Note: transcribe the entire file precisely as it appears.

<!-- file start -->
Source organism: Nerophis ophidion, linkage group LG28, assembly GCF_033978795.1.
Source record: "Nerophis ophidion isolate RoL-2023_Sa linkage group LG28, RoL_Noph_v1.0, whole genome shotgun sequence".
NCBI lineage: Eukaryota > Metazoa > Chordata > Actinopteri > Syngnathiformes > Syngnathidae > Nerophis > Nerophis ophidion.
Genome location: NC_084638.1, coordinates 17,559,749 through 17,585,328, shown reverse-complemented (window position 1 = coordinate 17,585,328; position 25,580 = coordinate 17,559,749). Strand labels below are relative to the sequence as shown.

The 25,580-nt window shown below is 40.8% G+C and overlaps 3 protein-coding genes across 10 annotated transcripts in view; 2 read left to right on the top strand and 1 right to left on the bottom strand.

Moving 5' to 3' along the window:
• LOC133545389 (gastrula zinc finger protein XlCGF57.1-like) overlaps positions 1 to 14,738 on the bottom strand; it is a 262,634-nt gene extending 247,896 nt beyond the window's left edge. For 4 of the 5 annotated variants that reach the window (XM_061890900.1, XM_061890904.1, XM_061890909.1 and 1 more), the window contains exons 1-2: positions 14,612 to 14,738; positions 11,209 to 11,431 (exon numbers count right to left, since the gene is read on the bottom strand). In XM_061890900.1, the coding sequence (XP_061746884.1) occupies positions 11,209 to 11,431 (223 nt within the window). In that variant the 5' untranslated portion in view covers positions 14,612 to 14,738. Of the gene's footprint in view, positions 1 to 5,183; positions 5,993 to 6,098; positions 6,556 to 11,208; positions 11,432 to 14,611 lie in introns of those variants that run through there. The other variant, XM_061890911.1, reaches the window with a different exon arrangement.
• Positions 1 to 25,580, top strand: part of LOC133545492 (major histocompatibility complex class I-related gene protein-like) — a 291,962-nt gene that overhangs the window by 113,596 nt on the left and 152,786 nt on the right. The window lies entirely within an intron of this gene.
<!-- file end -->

Source organism: Nerophis ophidion, linkage group LG28, assembly GCF_033978795.1.
Source record: "Nerophis ophidion isolate RoL-2023_Sa linkage group LG28, RoL_Noph_v1.0, whole genome shotgun sequence".
NCBI lineage: Eukaryota > Metazoa > Chordata > Actinopteri > Syngnathiformes > Syngnathidae > Nerophis > Nerophis ophidion.
Genome location: NC_084638.1, coordinates 17,559,749 through 17,585,328, shown reverse-complemented (window position 1 = coordinate 17,585,328; position 25,580 = coordinate 17,559,749). Strand labels below are relative to the sequence as shown.

The 25,580-nt window shown below is 40.8% G+C and overlaps 3 protein-coding genes across 10 annotated transcripts in view; 2 read left to right on the top strand and 1 right to left on the bottom strand.

Moving 5' to 3' along the window:
• LOC133545389 (gastrula zinc finger protein XlCGF57.1-like) overlaps positions 1 to 14,738 on the bottom strand; it is a 262,634-nt gene extending 247,896 nt beyond the window's left edge. For 4 of the 5 annotated variants that reach the window (XM_061890900.1, XM_061890904.1, XM_061890909.1 and 1 more), the window contains exons 1-2: positions 14,612 to 14,738; positions 11,209 to 11,431 (exon numbers count right to left, since the gene is read on the bottom strand). In XM_061890900.1, the coding sequence (XP_061746884.1) occupies positions 11,209 to 11,431 (223 nt within the window). In that variant the 5' untranslated portion in view covers positions 14,612 to 14,738. Of the gene's footprint in view, positions 1 to 5,183; positions 5,993 to 6,098; positions 6,556 to 11,208; positions 11,432 to 14,611 lie in introns of those variants that run through there. The other variant, XM_061890911.1, reaches the window with a different exon arrangement.
• Positions 1 to 25,580, top strand: part of LOC133545492 (major histocompatibility complex class I-related gene protein-like) — a 291,962-nt gene that overhangs the window by 113,596 nt on the left and 152,786 nt on the right. The window lies entirely within an intron of this gene.